Masonry and The Mason

Discussion in 'General Freemasonry Discussion' started by Timothy Fleischer, May 10, 2012.

  1. Timothy Fleischer

    Timothy Fleischer Registered User

    Some time back, I posted that I would scan my old copy of "Masonry and the Mason," a booklet given to me at the time that I was raised.

    I have taken out the references to the Texas Masonic School, since it has been closed.

    However, much of the information (I think) is good.

    Here it is... forgive the typos as they are the result of the OCR on the scan.

    This Booklet is designed to assist the new Master Mason. Its
    purpose is to furnish information whereby the new Master Mason
    may improve himself in Masonry. It is an attempt to impress upon the
    Mason the difference between being a member of the Fraternity and
    a genuine Mason in every day living of the Masonic life. It is a review
    of the lessons taught in the three Degrees, and a reminder that a
    man's life as a Master Mason should reflect the proper application of
    those lessons in his daily life.
    This bookle.t is also presented to each Master Mason who
    transfers his Masonic membership to a Texas Lodge from another
    Grand Jurisdiction. In such instances, it will assist the Master Mason
    to become better acquainted with the requirements of membership in
    this Grand Jurisdiction.
    In either case, we trust the information which follows will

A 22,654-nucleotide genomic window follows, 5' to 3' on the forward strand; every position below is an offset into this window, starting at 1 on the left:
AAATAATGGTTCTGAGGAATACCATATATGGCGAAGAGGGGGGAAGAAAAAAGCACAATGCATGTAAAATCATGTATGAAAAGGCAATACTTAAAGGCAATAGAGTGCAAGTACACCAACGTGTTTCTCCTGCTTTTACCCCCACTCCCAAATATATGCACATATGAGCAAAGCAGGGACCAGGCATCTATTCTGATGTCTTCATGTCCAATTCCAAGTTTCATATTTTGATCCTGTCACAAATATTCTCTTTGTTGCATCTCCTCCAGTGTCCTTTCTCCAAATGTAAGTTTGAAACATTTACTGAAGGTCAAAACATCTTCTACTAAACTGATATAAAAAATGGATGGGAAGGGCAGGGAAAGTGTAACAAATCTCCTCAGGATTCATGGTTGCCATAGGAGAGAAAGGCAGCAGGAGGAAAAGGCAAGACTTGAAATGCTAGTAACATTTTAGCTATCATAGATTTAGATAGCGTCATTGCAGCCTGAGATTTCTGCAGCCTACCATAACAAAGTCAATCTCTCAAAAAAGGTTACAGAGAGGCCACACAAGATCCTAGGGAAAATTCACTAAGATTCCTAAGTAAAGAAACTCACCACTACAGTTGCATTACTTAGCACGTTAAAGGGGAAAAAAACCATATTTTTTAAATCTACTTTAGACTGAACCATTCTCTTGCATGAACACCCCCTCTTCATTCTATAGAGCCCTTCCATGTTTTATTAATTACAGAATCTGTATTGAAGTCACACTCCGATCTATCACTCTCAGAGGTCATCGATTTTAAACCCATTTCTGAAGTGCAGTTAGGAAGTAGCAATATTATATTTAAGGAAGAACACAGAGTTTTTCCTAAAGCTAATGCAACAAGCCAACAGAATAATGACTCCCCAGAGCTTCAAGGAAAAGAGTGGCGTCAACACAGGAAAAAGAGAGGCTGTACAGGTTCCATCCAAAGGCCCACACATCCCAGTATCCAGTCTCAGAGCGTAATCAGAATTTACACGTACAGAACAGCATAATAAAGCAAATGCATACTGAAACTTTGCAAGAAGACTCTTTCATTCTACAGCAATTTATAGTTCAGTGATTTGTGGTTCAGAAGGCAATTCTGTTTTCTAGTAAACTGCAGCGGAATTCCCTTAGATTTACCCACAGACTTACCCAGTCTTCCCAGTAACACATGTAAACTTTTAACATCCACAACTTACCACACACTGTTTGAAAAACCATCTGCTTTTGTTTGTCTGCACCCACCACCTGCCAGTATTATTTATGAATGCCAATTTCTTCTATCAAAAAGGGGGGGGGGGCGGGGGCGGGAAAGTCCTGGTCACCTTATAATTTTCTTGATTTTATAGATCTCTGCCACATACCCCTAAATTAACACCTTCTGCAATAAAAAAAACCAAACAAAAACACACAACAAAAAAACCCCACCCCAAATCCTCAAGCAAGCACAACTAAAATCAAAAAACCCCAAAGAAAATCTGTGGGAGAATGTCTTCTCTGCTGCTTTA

assist you in your efforts to "improve yourself in Masonry."
    Compiled by Leonard P. Harvey
    The Committee on Masonic Education and Service
    The Grand Lodge of Texas
    A. F. &A.M.
    Revised by Leonard P. Harvey, PGM
    Pete Martinez, Member
    The committee on Masonic Education and Service
    The Grand Lodge of Texas
    A. F. &A.M.
    Having been raised to the Sublime Degree of Master Mason,
    you are probably a bit confused and somewhat bewildered by the
    events both during and immediately following the degree. Together
    with experiencing the beauty of the degree, the depth of its lessons,
    and the reminder that more lessons are yet to be learned, you were
    "charged" as a Master Mason. In all the confusion, you probably
    missed some of the more important highlights of the Master Mason's
    Charge, and due to its importance as a rule and guide to your future
    conduct as a Master Mason, let us review the Charge, and for sake of
    simplicity and better understanding we will look at it in a more or less
    "paraphrased" form. Essentially, you are charged as follows :
    Your zeal for the institution of Masonry, as demonstrated by
    the progress you have made in learning the lessons required of you, as